This post is also available in: עברית (Hebrew)
Consumercompany DJI has created a broad no-fly zone over nearly all of Iraq and Syria, an apparent attempt to prevent ISIS from using its drones for terrorism.
These “geofences”—which use embedded GPS software to prevent drones from taking off or flying in certain areas—aren’t just used to prevent terrorism. They’re also used to prevent drones from flying near Tiananmen Square, American airports and prisons, and a 15-mile radius surrounding Washington DC. In other areas, only “authorized users using a DJI verified account” may fly.
From DJI’s perspective, it makes sense to do as much as it can to prevent a potentially catastrophic -plane crash involving one of their drones. With geofences, it can also show the Federal Aviation Administration that it’s making a good faith effort to require its customers to fly safely and within the agency’s regulations. However, DJI’s geofences present a restriction on owners’ property rights.
“You can’t drive on a military base, even if you own your car,” Jason Schultz, a law professor at New York University told motherboard.com. “But the mechanism of restriction is one that transfers control over the option to violate the restriction to the manufacturer, not the owner. So instead of taking your chances, you never had a chance.”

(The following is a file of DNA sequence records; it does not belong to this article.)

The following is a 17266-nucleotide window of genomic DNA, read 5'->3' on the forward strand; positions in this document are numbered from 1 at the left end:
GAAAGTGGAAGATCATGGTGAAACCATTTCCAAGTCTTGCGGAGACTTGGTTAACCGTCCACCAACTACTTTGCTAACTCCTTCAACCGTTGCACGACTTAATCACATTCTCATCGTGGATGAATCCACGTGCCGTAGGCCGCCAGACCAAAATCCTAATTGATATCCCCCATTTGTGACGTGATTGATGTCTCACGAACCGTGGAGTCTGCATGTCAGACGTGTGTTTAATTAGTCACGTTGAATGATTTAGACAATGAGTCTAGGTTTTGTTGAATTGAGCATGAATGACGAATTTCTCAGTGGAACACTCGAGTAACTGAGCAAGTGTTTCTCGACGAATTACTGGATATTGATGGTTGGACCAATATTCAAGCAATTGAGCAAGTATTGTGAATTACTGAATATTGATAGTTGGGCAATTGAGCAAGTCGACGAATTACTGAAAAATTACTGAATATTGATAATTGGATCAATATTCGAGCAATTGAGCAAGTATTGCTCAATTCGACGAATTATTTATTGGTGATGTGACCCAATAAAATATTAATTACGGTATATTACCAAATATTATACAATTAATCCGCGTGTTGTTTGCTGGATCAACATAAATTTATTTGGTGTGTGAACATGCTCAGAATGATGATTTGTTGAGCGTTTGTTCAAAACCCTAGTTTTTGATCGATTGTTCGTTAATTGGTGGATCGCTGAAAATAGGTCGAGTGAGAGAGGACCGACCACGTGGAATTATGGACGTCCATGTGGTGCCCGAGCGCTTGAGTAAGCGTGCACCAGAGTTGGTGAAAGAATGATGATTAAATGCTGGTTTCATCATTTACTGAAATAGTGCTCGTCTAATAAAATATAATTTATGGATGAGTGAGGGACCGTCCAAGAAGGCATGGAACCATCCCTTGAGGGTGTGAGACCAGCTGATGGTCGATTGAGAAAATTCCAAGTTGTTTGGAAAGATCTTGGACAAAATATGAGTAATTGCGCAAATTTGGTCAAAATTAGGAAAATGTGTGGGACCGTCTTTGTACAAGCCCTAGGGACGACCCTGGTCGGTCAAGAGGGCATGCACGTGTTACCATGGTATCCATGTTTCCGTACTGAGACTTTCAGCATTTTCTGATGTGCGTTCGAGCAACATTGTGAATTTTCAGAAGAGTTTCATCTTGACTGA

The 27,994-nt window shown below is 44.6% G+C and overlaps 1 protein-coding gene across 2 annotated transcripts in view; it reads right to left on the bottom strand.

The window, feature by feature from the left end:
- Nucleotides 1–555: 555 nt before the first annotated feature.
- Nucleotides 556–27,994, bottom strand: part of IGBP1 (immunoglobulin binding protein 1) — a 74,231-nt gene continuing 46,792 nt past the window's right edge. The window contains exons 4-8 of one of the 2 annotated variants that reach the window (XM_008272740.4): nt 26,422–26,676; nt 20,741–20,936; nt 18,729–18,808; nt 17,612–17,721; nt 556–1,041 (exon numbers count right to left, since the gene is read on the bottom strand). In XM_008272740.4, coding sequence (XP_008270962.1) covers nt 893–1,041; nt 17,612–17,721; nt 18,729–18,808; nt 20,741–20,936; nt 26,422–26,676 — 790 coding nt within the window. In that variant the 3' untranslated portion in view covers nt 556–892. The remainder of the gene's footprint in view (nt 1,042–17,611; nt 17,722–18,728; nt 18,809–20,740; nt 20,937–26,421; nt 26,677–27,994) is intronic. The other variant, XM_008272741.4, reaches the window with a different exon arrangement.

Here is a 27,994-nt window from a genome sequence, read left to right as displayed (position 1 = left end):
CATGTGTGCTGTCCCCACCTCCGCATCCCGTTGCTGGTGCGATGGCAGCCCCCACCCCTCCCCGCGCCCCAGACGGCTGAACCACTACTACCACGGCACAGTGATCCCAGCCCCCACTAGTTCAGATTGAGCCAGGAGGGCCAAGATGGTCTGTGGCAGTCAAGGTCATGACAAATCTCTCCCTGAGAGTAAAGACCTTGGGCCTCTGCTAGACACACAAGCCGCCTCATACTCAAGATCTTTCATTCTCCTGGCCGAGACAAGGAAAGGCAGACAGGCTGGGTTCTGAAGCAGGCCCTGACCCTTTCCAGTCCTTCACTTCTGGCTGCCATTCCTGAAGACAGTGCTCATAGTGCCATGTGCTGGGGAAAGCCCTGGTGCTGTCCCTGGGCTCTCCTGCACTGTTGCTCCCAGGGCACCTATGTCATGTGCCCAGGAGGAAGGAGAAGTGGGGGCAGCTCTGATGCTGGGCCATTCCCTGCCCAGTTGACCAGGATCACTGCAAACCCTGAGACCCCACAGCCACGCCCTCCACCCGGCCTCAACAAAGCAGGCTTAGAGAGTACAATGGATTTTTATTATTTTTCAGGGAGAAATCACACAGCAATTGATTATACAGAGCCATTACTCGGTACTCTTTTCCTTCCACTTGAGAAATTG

It’s not hard to argue in support of geofences, few people want hobbyists flying drones near airports and fewer want ISIS using them at all. But even DJI admits that its geofences are unpopular with a certain subset of the community. “I’m sure we’ve lost business because of this. There are people who have bought drones from other companies because they don’t want a system telling them where they can fly,” Adam Lisberg, DJI’s North America communications director said on the subject.
For those who have more sinister intentions in mind, DJI’s geofence system is relatively easy to circumvent. Users can turn the GPS mode off, and DJI will have no way of knowing where a is being operated. Pilots can also avoid updating their devices with firmware that enables geofences, and at least one company is selling mod chips that disable no-fly zones altogether.
“When we heard ISIS is setting up its own homemade laboratories, our goal was not to get into an arms race back and forth with anyone who might conceivably want to misuse our drones,” Lisberg added.
Now that DJI has started to try to fight terrorism, it’s going to be very hard to go back to a more open platform. DJI’s intentions might be noble, but it’s very easy to imagine the company preventing its drones from, say, being flown near a public protest or over a factory farm at the request of a government or private company. The only thing stopping such overreach is DJI’s commitment to keeping its platform as open as possible.
“We’re the biggest manufacturer,” Lisberg said. “This costs us money, and it costs us money to have people full time to respond to this. But we believe the overwhelming majority of our customers want to fly safely and we think this is a fair compromise between safety, property rights, and the security of public airspace.”